“Nice shot!” Cooper said. “But you missed me.”
“And me,” Ant said.
Jacob listened to the sound of the water leaking. “No!” he yelled. He squeezed the trigger again but the gun was empty.
The lights came on and everyone’s eyes adjusted. Cooper looked at Al whose shoulder was red. He took off his jacket and used it to cover her wound.
Jacob looked at the damage. His grandson’s chamber had been drained and a bullet hole lodged in the body’s chest.
“What have I done?” Jacob moaned and fell to his knees.
“In all fairness, your plan probably wouldn’t have worked anyway,” Cooper said standing up.
“Shoot them all,” Jacob said in low voice.
Cooper looked at the men surrounding them. All of them leveled their guns at Cooper, Al, and Ant.
Suddenly, the doors burst open and a team of federal agents ran into the room. Jacob’s men lowered their guns and raised their arms in defeat.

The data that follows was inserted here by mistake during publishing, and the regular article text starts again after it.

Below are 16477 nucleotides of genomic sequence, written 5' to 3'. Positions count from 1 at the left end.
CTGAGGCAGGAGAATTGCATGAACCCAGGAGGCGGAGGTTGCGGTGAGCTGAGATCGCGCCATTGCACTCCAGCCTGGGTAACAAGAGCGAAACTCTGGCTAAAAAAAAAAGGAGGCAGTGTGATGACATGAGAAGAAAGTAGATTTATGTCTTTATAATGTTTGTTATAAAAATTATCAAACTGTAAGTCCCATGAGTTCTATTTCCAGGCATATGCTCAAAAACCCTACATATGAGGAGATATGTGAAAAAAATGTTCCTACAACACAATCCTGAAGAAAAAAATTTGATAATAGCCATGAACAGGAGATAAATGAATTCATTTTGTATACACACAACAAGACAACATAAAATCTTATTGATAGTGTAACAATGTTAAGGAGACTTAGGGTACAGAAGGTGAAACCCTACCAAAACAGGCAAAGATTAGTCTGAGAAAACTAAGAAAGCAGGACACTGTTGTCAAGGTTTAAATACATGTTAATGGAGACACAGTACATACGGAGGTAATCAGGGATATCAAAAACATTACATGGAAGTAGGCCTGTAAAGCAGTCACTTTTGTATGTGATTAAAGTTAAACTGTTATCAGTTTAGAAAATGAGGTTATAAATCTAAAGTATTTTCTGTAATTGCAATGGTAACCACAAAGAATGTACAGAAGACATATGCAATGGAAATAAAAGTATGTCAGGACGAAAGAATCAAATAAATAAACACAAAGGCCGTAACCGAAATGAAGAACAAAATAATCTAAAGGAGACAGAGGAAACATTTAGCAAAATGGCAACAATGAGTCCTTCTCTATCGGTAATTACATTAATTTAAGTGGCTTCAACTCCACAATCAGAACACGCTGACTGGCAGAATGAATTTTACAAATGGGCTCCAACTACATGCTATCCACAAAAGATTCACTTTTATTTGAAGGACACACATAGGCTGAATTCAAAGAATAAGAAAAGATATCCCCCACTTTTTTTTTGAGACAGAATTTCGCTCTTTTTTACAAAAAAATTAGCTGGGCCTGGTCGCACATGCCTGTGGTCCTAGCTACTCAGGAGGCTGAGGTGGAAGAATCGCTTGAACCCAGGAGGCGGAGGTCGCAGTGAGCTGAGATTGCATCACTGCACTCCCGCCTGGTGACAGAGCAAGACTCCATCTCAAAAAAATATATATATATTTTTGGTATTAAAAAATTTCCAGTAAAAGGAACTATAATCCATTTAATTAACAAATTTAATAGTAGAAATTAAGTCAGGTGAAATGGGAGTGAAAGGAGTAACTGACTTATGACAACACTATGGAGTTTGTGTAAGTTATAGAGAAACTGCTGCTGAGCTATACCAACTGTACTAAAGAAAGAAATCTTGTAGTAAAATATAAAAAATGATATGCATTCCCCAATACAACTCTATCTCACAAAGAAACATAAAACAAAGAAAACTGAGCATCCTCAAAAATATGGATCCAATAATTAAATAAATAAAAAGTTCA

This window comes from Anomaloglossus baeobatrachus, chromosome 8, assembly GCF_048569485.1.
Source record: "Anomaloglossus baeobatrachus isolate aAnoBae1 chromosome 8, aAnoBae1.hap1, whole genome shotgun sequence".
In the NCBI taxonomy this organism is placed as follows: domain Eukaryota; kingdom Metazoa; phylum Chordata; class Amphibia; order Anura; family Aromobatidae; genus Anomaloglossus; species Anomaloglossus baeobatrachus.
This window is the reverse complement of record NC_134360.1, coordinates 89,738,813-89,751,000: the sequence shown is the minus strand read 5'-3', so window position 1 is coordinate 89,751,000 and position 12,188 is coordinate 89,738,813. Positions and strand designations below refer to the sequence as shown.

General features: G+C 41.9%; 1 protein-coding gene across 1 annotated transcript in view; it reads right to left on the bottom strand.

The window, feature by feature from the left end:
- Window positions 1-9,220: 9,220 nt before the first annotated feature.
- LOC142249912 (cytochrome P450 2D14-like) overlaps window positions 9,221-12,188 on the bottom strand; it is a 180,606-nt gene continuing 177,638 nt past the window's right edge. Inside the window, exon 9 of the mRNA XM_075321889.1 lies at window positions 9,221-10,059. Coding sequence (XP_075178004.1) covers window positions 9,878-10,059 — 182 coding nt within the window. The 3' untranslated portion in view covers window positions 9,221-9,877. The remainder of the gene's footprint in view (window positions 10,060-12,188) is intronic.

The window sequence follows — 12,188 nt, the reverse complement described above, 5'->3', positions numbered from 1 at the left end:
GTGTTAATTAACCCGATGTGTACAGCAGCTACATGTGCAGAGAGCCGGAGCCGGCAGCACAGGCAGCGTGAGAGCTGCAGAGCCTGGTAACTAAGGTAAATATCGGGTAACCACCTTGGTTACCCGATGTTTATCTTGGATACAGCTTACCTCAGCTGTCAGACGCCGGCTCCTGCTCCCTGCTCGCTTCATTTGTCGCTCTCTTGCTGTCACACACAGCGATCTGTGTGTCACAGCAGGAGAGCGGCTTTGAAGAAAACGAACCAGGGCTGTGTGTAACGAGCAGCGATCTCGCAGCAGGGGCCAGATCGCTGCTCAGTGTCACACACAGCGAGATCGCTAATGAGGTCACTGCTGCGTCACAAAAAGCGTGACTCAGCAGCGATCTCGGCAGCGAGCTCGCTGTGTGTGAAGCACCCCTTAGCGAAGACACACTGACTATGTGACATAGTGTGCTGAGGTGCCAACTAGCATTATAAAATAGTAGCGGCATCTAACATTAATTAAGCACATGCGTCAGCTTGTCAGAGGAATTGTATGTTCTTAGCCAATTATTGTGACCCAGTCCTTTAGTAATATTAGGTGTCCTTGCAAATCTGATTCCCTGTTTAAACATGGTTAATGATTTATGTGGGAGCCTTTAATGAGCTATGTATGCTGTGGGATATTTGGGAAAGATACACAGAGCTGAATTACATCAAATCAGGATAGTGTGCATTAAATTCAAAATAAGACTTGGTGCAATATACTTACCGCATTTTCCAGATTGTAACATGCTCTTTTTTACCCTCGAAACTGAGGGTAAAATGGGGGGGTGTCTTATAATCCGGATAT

Malone walked in. “Useless appendage?” he asked. “Who is useless now?”
Cooper looked at Jacob still kneeling on the ground. It seemed as if his age finally caught up with the old man. He looked years older since the lights went out. The agents were busy detaining the men with the guns so Cooper walked over to Jacob. He grabbed his lapel and lifted him to his feet so that they were looking eye to eye.
“You shot Al. You shot my uncle – twice.” Cooper spoke so low others couldn’t hear what he was saying. “You killed my mother. MY MOTHER!”
Al watched the two intently as someone tended her wound. “Cooper,” she said softly but he couldn’t hear her.
“What?” Jacob asked. “You want to kill me? Go ahead. I’m as good as dead anyway.”